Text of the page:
polished mahogany tennis courts are right here in the modest six CA garage over here. Oh yes the house. It's a nice and that's just a guest house. You know this estate planning show can be fun. Good practice too. After all you never know when you're going to strike it rich. But there's also another type of est planning you might look into. The kind that takes care of your family after you're gone. That includes deciding who gets what your will and how much life insurance you need and how to leave your heirs your estate with out leaving them heavy death taxes. For some of those questions you may need professional advice especially when it comes to taxes. Well fortunately I too can be very professional. So allow me to introduce a method or two you might consider for reaching some of your financial goals. One thing you might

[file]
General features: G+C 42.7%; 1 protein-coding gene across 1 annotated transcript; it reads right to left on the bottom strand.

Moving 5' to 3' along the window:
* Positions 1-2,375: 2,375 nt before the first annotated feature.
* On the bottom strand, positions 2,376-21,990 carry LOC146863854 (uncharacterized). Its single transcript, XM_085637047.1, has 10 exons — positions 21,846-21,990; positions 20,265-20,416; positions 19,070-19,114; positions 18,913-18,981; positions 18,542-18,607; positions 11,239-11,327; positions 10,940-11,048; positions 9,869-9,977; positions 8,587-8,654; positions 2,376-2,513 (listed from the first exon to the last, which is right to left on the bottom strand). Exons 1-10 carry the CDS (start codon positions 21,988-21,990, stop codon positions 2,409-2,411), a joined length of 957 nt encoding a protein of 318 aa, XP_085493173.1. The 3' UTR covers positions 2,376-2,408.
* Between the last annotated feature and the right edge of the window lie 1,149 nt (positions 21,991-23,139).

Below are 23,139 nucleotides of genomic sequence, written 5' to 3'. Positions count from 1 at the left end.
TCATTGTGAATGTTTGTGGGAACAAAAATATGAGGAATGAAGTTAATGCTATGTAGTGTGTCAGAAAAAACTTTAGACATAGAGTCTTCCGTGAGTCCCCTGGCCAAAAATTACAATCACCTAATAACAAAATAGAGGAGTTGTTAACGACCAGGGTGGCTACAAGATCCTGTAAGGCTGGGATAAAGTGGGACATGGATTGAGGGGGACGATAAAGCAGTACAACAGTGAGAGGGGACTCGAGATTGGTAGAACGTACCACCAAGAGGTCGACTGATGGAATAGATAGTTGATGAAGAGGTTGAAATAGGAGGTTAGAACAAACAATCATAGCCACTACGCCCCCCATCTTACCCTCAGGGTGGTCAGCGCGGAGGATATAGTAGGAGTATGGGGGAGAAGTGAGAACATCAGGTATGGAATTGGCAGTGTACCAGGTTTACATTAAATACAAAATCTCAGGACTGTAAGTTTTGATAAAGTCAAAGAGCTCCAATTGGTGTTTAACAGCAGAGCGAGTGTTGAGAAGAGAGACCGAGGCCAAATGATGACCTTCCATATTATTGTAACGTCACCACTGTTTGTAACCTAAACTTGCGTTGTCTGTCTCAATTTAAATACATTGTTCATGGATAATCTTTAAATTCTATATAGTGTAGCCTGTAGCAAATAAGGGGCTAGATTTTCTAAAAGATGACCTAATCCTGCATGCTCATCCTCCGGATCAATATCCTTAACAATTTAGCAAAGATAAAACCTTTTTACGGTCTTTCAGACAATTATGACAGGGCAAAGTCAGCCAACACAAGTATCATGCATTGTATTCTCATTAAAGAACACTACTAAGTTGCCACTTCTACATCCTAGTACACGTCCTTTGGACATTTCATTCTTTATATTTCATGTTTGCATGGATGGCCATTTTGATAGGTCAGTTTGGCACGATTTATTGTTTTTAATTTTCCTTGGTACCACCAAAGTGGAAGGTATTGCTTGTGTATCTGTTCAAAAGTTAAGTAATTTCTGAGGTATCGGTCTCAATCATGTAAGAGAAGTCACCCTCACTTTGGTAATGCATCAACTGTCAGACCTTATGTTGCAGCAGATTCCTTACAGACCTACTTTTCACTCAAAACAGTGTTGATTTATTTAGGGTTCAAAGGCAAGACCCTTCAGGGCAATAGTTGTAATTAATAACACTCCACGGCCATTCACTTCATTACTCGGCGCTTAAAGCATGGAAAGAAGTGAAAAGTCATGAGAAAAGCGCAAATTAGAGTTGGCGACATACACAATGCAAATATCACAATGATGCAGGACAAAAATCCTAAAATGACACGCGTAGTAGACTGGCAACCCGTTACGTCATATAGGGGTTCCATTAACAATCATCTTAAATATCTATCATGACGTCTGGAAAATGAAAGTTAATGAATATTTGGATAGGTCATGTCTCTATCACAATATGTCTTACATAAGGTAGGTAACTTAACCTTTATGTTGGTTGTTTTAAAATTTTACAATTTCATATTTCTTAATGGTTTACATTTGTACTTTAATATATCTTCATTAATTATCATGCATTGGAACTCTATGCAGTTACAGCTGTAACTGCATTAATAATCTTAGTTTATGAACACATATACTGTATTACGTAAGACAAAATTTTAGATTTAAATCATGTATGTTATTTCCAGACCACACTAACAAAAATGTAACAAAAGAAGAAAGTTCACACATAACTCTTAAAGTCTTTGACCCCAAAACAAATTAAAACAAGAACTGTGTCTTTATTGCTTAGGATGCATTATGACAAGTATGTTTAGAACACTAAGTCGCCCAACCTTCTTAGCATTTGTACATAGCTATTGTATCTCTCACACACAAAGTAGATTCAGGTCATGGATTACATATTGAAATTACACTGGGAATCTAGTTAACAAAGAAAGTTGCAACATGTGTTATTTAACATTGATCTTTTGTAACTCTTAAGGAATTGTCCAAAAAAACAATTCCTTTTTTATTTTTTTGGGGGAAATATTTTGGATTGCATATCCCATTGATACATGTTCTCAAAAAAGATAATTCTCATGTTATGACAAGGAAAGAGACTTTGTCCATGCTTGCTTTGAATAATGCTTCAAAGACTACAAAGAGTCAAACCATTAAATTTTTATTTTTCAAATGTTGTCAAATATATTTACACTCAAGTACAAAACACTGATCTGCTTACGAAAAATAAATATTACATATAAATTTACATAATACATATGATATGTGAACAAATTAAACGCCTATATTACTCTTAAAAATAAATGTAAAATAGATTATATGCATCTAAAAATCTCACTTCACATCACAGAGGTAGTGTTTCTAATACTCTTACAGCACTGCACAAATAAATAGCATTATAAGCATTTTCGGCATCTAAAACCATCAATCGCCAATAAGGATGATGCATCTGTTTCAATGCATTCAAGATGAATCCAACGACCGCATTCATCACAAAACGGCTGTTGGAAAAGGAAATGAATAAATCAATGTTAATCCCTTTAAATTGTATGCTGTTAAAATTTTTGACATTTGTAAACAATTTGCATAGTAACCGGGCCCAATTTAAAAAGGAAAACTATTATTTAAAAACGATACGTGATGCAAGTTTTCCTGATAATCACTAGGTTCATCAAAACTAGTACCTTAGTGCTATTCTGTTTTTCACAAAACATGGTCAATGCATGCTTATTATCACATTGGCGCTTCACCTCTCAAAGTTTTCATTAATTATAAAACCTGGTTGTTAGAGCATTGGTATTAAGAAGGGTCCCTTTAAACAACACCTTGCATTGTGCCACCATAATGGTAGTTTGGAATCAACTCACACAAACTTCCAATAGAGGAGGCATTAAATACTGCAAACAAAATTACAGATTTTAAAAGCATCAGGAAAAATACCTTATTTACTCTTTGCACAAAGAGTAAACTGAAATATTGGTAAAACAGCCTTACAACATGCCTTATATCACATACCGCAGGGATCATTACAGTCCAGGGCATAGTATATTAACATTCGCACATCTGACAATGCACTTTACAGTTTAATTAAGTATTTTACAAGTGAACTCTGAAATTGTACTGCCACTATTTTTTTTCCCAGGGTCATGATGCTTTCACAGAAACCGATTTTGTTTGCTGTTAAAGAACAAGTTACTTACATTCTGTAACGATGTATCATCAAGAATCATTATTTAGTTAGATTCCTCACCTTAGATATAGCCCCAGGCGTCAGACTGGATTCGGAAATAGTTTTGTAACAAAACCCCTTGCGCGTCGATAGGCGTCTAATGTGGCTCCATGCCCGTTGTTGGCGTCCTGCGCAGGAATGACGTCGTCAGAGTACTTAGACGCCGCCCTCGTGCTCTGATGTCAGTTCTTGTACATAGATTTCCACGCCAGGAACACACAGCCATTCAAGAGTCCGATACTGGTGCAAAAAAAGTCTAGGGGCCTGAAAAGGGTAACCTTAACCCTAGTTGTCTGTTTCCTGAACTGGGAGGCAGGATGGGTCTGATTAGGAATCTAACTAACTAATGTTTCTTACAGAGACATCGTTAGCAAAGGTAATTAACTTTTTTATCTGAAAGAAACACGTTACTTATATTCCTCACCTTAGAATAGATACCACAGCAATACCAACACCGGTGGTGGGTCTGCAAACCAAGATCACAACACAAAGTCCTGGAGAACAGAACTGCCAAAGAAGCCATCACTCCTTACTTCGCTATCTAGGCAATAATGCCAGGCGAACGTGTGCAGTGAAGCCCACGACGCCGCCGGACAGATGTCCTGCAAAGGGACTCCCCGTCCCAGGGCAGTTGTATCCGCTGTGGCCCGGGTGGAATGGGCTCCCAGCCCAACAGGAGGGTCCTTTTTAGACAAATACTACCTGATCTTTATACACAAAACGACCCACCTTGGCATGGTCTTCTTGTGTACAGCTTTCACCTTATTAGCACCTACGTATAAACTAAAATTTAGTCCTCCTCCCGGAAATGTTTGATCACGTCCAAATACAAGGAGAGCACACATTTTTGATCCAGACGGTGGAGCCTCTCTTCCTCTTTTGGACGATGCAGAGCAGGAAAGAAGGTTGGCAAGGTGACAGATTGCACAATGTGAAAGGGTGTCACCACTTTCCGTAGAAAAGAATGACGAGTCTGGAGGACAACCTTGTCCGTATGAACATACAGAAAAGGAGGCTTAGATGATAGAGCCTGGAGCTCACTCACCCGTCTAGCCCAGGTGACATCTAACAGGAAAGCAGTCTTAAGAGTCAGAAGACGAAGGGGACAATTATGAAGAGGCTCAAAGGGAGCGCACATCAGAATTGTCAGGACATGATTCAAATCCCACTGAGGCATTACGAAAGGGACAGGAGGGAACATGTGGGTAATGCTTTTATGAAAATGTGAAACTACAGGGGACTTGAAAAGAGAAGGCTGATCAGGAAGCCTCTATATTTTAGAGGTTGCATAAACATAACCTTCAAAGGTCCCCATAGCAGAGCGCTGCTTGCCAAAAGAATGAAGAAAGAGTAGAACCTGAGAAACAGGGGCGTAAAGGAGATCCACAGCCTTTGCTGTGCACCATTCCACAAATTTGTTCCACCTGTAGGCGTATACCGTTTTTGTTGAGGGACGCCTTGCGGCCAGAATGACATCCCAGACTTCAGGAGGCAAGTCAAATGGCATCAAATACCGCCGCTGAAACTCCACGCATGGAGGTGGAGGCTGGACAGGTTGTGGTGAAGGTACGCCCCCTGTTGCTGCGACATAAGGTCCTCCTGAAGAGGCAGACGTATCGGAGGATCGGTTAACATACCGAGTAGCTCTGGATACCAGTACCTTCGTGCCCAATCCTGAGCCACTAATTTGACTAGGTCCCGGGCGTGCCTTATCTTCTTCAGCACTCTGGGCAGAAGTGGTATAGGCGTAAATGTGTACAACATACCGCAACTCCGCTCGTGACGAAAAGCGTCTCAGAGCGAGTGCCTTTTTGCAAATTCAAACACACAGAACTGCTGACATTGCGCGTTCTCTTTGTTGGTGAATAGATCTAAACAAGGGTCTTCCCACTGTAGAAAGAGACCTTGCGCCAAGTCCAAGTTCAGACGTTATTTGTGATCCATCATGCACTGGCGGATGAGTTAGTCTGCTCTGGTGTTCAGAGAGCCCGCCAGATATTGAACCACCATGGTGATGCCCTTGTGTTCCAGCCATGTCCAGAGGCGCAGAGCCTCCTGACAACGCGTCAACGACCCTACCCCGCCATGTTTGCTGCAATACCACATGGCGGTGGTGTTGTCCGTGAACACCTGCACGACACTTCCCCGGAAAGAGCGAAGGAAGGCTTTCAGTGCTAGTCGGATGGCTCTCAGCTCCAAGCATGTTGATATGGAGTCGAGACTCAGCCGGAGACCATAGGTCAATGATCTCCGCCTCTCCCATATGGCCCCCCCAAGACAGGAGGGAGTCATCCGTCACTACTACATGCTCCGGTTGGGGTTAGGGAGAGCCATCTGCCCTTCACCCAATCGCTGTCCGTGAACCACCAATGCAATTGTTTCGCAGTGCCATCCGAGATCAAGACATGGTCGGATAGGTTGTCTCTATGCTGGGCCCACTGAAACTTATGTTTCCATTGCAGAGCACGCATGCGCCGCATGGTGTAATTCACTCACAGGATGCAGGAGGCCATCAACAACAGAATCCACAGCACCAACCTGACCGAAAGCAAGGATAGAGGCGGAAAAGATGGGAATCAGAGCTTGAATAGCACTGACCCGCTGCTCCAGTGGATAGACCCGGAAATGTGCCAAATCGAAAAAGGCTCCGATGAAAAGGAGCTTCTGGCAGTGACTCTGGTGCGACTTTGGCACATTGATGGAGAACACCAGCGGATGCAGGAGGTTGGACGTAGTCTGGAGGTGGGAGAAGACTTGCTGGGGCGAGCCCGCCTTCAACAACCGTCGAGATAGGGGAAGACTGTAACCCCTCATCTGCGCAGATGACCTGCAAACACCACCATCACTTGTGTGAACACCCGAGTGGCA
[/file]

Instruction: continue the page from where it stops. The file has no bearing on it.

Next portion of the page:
consider is a trust fund. Here is how it works. You are the trust maker. Take some of your money and put it in a trust. The fund can be run by a bank a lawyer or another responsible person who is named as trustee. He or she manages the fund for someone else's benefit someone. You name it that someone receives income on the principal in the trust. For example you set up a trust naming your daughter as beneficiary and your bank as trustee for the bank. Invest the money usually in stocks and bonds and your daughter receives the income on the principal. You can even set it up so that the principal can be invaded during a financial crisis. That means that under certain circumstances the trustee could withdraw some of the principal on your daughter's behalf and she'd still earn income from the remainder. You might even allow the trustee to dissolve the trust and give your daughter the entire principal